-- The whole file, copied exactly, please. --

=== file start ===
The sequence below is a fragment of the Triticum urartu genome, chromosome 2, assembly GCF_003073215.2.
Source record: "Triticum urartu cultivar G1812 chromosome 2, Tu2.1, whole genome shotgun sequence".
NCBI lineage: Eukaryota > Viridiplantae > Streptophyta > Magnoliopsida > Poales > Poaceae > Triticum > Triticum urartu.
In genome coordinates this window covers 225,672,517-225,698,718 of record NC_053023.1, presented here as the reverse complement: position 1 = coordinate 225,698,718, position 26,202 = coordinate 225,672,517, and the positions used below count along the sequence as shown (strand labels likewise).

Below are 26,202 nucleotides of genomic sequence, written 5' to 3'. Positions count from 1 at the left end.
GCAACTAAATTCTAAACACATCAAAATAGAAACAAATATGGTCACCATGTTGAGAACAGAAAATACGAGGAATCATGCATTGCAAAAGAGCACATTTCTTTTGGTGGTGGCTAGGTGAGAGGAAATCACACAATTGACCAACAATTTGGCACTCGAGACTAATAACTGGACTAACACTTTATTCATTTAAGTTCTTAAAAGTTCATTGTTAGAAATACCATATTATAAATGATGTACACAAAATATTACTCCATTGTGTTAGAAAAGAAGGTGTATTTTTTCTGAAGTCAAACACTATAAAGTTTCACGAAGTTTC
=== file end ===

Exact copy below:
The sequence below is a fragment of the Triticum urartu genome, chromosome 2, assembly GCF_003073215.2.
Source record: "Triticum urartu cultivar G1812 chromosome 2, Tu2.1, whole genome shotgun sequence".
NCBI lineage: Eukaryota > Viridiplantae > Streptophyta > Magnoliopsida > Poales > Poaceae > Triticum > Triticum urartu.
In genome coordinates this window covers 225,672,517-225,698,718 of record NC_053023.1, presented here as the reverse complement: position 1 = coordinate 225,698,718, position 26,202 = coordinate 225,672,517, and the positions used below count along the sequence as shown (strand labels likewise).

Below are 26,202 nucleotides of genomic sequence, written 5' to 3'. Positions count from 1 at the left end.
GCAACTAAATTCTAAACACATCAAAATAGAAACAAATATGGTCACCATGTTGAGAACAGAAAATACGAGGAATCATGCATTGCAAAAGAGCACATTTCTTTTGGTGGTGGCTAGGTGAGAGGAAATCACACAATTGACCAACAATTTGGCACTCGAGACTAATAACTGGACTAACACTTTATTCATTTAAGTTCTTAAAAGTTCATTGTTAGAAATACCATATTATAAATGATGTACACAAAATATTACTCCATTGTGTTAGAAAAGAAGGTGTATTTTTTCTGAAGTCAAACACTATAAAGTTTCACGAAGTTTC